Learn

The Road Back to Riding

A practical guide to building confidence and having fun

You’re middle-aged and you’ve decided you want to ride.

It may be for the first time, or it may be after years out of the saddle. You may have watched the kids for the last number of years—and got the bug from being around the barn. Or, you have some unfinished business in riding and you feel it’s just time to get back to it.

Whatever your reason, if you’re committed to the idea of riding, there’s much to consider. So, let’s look at what that might be and provide you with some ideas on how to enjoy your riding, build confidence over time and get the most from the experience.

What’s your plan?

What is it you actually want to accomplish in riding and what’s reasonable based on how much time you’ll commit and how adventurous you’re feeling?

A plan outlining your goals and detailed steps on how you’ll accomplish them can give you a feeling of security. Buy yourself a small journal to write down three goals you’d like accomplish in the first year and develop the detailed steps that will ensure you accomplish them.

The journal can also include reflections from your training and show performances during the year. If you know where you are going and have the steps in place to get there, it will build your confidence.

Choosing your partner

You are only half of this riding equation, so spend some time deciding what kind of a partner you want and how that partner will help you satisfy your riding needs. Talk to coaches and industry experts to get the right fit. Finding a partner that provides a relationship of trust and security will give you confidence and be a big factor in your enjoyment of the sport.

Address your fears  

What is it you might be afraid of in your new riding adventure?

Well…it could be many things from the real, tangible fear of falling off or getting hurt, to less tangible fears of failure, not reaching expectations, or a rather lengthy list of reasons that can cause those uncomfortable feelings and take the enjoyment out of your riding.

The fear of getting hurt in equestrian is real—falling off is a worry—and it’s something you’ll need to meet head on. You’ve already partially addressed it finding the right partner.

A few other ideas that can diffuse fear and build your confidence are working on your technical abilities with a compatible coach, achieving the balance and control needed to stay in the saddle. A coach can also help to soften the blow by helping you learn emergency dismounts—so you’re ready for any situation.

And, safety equipment can give you some peace of mind. Helmets, chest protectors, safety stirrups and boots won’t prevent a fall, but will make you feel more safe.

And then of course there’s the dreaded “what ifs.” We create fear in our minds by projecting out that something negative may happen and that makes you anxious in the moment telling yourself things like “I can’t do it” or “I don’t want to do this.”

An example might be…you take some lessons, work hard on your riding, enter your first class, arrive at the show ring, everyone is watching and the voice inside you starts acting up…

“What if I look silly in front of everyone?”

“What if I fall off?”

“What if the jumps are too big?”

“What if I let down my coach who has worked hard to help me?”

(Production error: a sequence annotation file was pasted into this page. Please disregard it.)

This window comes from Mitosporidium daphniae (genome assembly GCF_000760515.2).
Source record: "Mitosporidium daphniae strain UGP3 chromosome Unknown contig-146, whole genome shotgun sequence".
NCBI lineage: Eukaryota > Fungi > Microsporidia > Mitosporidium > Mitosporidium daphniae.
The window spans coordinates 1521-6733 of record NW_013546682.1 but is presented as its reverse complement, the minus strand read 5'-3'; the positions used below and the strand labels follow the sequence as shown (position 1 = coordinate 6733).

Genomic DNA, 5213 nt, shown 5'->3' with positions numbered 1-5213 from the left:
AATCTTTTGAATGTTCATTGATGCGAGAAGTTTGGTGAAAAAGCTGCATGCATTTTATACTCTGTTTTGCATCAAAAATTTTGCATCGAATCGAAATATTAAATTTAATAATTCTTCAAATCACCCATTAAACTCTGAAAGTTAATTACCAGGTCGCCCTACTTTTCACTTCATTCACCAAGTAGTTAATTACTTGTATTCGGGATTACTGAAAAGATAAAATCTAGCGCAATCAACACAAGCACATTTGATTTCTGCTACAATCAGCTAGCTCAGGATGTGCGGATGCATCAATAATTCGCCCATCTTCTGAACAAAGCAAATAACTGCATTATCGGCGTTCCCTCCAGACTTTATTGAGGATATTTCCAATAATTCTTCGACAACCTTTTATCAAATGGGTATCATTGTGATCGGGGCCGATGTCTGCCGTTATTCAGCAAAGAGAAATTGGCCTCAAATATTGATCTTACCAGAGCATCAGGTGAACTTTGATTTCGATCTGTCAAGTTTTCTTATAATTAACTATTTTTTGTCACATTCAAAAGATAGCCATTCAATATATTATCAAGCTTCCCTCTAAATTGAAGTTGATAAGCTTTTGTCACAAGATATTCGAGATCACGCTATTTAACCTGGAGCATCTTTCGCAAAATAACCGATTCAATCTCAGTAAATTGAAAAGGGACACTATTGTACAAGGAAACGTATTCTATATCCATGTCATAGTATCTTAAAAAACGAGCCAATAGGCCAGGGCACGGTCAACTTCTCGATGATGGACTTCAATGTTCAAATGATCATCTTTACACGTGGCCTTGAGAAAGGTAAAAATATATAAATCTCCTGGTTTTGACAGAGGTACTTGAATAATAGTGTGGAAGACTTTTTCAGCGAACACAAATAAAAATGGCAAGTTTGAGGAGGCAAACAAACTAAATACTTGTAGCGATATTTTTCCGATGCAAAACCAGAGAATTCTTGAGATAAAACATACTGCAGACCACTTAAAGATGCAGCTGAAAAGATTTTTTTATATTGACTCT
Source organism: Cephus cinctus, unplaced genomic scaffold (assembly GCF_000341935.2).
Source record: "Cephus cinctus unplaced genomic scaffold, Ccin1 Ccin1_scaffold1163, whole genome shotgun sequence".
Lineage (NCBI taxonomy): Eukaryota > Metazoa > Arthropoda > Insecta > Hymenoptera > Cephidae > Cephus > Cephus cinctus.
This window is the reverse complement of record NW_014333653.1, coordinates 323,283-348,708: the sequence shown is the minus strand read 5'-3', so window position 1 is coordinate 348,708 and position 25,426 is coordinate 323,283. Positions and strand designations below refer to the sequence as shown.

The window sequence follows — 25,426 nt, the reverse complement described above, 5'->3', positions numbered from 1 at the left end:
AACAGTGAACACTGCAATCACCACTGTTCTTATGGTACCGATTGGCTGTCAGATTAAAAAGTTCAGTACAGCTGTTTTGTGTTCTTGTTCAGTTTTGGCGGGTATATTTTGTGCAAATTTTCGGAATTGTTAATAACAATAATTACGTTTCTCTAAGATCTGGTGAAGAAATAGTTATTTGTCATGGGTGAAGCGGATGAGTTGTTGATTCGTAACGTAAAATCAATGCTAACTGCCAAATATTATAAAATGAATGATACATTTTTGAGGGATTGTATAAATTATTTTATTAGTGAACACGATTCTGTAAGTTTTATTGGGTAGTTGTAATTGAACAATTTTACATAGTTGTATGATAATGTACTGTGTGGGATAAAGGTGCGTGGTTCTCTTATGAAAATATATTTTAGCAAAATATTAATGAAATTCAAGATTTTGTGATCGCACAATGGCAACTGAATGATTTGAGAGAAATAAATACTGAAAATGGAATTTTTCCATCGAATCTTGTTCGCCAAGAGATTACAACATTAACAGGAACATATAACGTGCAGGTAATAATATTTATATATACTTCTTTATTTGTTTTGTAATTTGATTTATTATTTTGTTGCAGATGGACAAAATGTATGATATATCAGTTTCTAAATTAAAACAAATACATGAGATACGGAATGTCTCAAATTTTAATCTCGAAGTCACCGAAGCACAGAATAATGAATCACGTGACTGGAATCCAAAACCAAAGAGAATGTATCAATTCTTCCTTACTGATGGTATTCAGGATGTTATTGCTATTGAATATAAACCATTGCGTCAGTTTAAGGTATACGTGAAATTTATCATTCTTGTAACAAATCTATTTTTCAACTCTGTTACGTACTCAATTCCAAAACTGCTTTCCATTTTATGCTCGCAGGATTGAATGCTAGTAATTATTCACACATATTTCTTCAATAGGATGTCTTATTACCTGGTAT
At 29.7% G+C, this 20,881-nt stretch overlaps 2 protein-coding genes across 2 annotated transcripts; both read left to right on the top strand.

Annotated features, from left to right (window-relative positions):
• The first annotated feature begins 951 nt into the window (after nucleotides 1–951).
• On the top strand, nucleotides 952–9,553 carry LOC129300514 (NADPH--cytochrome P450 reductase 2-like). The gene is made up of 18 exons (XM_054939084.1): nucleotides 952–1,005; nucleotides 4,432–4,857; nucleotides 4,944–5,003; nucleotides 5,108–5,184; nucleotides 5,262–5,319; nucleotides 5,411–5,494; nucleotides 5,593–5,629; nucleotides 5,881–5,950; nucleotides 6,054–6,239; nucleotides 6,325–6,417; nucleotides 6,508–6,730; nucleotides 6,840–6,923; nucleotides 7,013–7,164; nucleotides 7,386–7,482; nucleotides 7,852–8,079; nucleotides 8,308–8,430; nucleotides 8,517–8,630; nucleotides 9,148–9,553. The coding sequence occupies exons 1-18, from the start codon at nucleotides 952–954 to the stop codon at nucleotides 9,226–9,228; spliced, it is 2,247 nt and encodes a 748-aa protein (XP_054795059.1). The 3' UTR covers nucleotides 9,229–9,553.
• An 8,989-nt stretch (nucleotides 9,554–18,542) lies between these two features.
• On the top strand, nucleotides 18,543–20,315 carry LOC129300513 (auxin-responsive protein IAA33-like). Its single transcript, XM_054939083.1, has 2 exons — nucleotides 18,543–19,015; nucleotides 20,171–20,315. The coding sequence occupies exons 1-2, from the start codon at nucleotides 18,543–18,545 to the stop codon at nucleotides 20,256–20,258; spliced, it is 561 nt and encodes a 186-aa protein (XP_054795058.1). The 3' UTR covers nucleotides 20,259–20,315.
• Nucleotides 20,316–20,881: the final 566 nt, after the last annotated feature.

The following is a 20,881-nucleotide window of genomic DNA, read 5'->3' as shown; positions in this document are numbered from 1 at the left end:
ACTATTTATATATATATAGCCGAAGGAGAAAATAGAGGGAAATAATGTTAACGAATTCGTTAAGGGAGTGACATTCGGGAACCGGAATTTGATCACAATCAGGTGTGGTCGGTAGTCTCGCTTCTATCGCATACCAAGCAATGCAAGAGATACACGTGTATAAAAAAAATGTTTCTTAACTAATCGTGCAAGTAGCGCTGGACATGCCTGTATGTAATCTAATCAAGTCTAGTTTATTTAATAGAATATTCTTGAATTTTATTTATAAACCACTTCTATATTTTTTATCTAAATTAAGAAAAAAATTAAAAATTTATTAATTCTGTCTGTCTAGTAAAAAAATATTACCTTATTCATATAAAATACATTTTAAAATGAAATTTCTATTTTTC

This creates the anxious feeling, and depending on the intensity of the feeling, it can be a real distraction…and sometimes even overwhelming.

The thing is that although you believe these things might happen, they almost always never do—and that’s important for you to remember.

If you have negative riding experiences from the past, these little gremlins can also create feelings of fear. Negative memories can be brought forward to cause the anxious feelings and also distract you from today’s performance. Experiences in the past are real and a part of you. Support your confidence by putting emphasis on all of the great, positive experiences from the past and leave the negative ones where they belong—behind you!

So your goal is to stay in the moment. Letting your mind drift forward or back will be a distraction for you. The first step in staying in the moment is being aware when you’re drifting out of it. When you find yourself drifting forward or back in time, focus on a key task in the present and snap yourself back. If you are about to enter the show ring focus on a key, positive task at hand: “I want to create a great early rhythm approaching the first jump.”

While the future is where your goals are, the mind must stay focused in the present moment on key tasks to reach those goals.

What’s your purpose?

Finally, know your purpose for riding and be clear about it. This is a critical fundamental I work on with some of the world’s best athletes and athletes at all levels. You will be challenged often getting back on the horse and it will be humbling, but keeping your purpose at the centre of your riding is a factor in how much you will enjoy it.

Having a clear plan, the right partner, addressing your fears head on and having a clear purpose, you’ll be more ready for your new challenge, be more confident and have fun getting back in the saddle.

Who knows you might really surprise yourself!


About the Author

John Haime is President of New Edge Performance. A former professional athlete and current bestselling author of You are a Contender! Build Emotional Muscle to Perform Better and Achieve Morein business, sports and life, John understands how athletes think and feel…he’s been there—under the most intense pressures of amateur and professional sports. John coaches athletes in all sports and is trusted by some of the world’s leading athletes—professional and elite amateur. See www.johnhaime.com to learn more.

File Under